New Jersey Does Not Have a Homestead Exemption; But Debtors Can Use Federal Exemptions

New Jersey Homestead Exemption in Bankruptcy

NJ homestead exemption In certain places, like Texas for example, debtors can protect an unlimited amount of home equity from creditors, as well as the bankruptcy trustee. Unfortunately, for our clients, New Jersey law is at the opposite end of the spectrum. New Jersey bankruptcy exemption laws contain no specific exemption for the homestead, however, there is hope if you want to file bankruptcy and protect home equity. New Jersey allows debtors to choose between state and federal exemptions. A $22,975 federal homestead exemption is available to New Jersey debtors. This means that you’ll need to use federal bankruptcy exemptions if you plan to file chapter 7 bankruptcy and keep your home.

How Homestead Exemptions Work in Chapter 7

Homestead exemptions allow debtors in bankruptcy to shield or “exempt” home equity from the bankruptcy trustee. The homestead analysis is unconcerned with overall home value. The important inquiry for homestead exemption analysis is home equity. For example, your home might be worth $300,000, but if there is an outstanding mortgage balance of $290,000, you only have $10,000 of home equity. It is this $10,000 that comes into play for purposes of the homestead exemption, not the $300,000 overall value of the home.  As in the example above, home equity can always be calculated by subtracting the amount of your mortgage from the appraised value of your home. In New Jersey, if this number comes out to $22,975 or below, and you elect to use federal bankruptcy exemptions, the trustee cannot come after your home and try to sell it.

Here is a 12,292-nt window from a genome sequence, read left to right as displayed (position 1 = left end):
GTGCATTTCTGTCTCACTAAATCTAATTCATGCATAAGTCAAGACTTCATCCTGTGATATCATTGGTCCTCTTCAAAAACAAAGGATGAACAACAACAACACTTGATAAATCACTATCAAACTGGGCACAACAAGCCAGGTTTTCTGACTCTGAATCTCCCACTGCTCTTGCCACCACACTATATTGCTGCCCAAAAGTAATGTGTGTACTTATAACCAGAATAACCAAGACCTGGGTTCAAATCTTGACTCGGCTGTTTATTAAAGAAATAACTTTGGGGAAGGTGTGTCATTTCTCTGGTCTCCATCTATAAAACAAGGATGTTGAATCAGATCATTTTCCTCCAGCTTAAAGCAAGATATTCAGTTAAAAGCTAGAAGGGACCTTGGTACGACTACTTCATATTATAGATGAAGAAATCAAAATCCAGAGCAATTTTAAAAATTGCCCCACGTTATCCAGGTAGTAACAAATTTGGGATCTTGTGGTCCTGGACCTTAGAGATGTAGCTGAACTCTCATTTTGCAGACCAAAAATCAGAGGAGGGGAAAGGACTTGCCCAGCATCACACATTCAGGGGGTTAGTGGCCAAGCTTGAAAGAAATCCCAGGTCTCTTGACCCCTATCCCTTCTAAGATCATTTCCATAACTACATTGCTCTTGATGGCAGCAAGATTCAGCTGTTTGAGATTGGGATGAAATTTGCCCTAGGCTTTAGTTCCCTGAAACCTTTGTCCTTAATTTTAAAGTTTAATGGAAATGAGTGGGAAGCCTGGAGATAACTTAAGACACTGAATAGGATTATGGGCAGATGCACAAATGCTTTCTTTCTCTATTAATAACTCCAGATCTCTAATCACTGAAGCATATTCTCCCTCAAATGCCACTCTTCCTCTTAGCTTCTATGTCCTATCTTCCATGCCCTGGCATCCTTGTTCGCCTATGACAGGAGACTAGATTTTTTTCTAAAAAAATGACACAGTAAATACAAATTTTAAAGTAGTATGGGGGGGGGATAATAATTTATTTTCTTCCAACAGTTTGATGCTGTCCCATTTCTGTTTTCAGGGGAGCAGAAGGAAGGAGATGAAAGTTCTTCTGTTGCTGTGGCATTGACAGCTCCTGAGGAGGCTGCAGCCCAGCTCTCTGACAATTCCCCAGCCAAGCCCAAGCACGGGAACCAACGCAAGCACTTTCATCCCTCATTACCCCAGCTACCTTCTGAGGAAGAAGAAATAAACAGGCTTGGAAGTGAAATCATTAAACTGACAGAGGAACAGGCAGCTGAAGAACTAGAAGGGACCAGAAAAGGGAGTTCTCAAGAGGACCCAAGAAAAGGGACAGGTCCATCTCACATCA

Assuming you can afford to maintain normal monthly mortgage payments, you will be able to file for chapter 7 bankruptcy and retain ownership of your New Jersey home.

A few rules to keep in mind for the homestead exemption:

1. Normal monthly mortgage payments must be maintained if you wish to keep the home.

Regardless of exemptions, it is still possible to lose your home to foreclosure after bankruptcy if you can’t keep up with payments. Filing bankruptcy invokes the automatic stay, BUT, lenders can get around the stay if your mortgage is past due.

2. Homestead exemptions apply to your principal residence only (no protection for investment property).

You can only use the homestead exemption for the home you live in for the majority of the year. Investment or vacation properties cannot be protected. For example, a house at the Jersey shore that you only live in during the summer, would not be eligible for homestead protection.

3. If your home equity slightly exceeds the federal homestead exemption, it is unlikely the trustee will attempt to sell your home as the cost of doing so would likely outweigh the dividend received.

Like everything else, there is a common sense component to bankruptcy. The trustee is not going to sell your home to get after $5 of equity. The normal carrying costs and broker fees apply to the trustee, just as they do to everyone else. If you’re a little bit over the exemption, the trustee may let it slide, or with the help of your bankruptcy lawyer, you can negotiate a cash buyout.

4. If your home equity significantly exceeds the federal exemption, talk to a bankruptcy attorney about your options in chapter 13 bankruptcy.

Two things to mention here. First, if your home is sold because you have non-exempt home equity, you will still be entitled to a check for the federal exemption amount of $22,975. A sale by the trustee does not change the fact that you’re entitled to protect this much in equity. Next, chapter 13 may be a good solution for keeping your home, even if you have non-exempt equity. Learn more about chapter 13 bankruptcy here.

Other articles on chapter 13 bankruptcy:

Chapter 13 and a second home

Will my chapter 13 be approved?